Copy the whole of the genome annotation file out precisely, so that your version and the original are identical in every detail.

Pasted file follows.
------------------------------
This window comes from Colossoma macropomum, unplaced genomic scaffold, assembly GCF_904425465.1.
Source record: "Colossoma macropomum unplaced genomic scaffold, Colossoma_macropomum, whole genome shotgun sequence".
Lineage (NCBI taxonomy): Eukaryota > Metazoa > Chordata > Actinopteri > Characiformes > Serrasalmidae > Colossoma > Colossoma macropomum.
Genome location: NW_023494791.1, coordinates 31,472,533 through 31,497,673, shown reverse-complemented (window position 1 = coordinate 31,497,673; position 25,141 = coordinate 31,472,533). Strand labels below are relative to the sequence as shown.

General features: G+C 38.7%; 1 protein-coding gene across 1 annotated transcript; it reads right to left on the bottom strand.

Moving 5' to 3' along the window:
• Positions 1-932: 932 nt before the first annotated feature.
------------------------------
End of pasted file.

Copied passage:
This window comes from Colossoma macropomum, unplaced genomic scaffold, assembly GCF_904425465.1.
Source record: "Colossoma macropomum unplaced genomic scaffold, Colossoma_macropomum, whole genome shotgun sequence".
Lineage (NCBI taxonomy): Eukaryota > Metazoa > Chordata > Actinopteri > Characiformes > Serrasalmidae > Colossoma > Colossoma macropomum.
Genome location: NW_023494791.1, coordinates 31,472,533 through 31,497,673, shown reverse-complemented (window position 1 = coordinate 31,497,673; position 25,141 = coordinate 31,472,533). Strand labels below are relative to the sequence as shown.

General features: G+C 38.7%; 1 protein-coding gene across 1 annotated transcript; it reads right to left on the bottom strand.

Moving 5' to 3' along the window:
• Positions 1-932: 932 nt before the first annotated feature.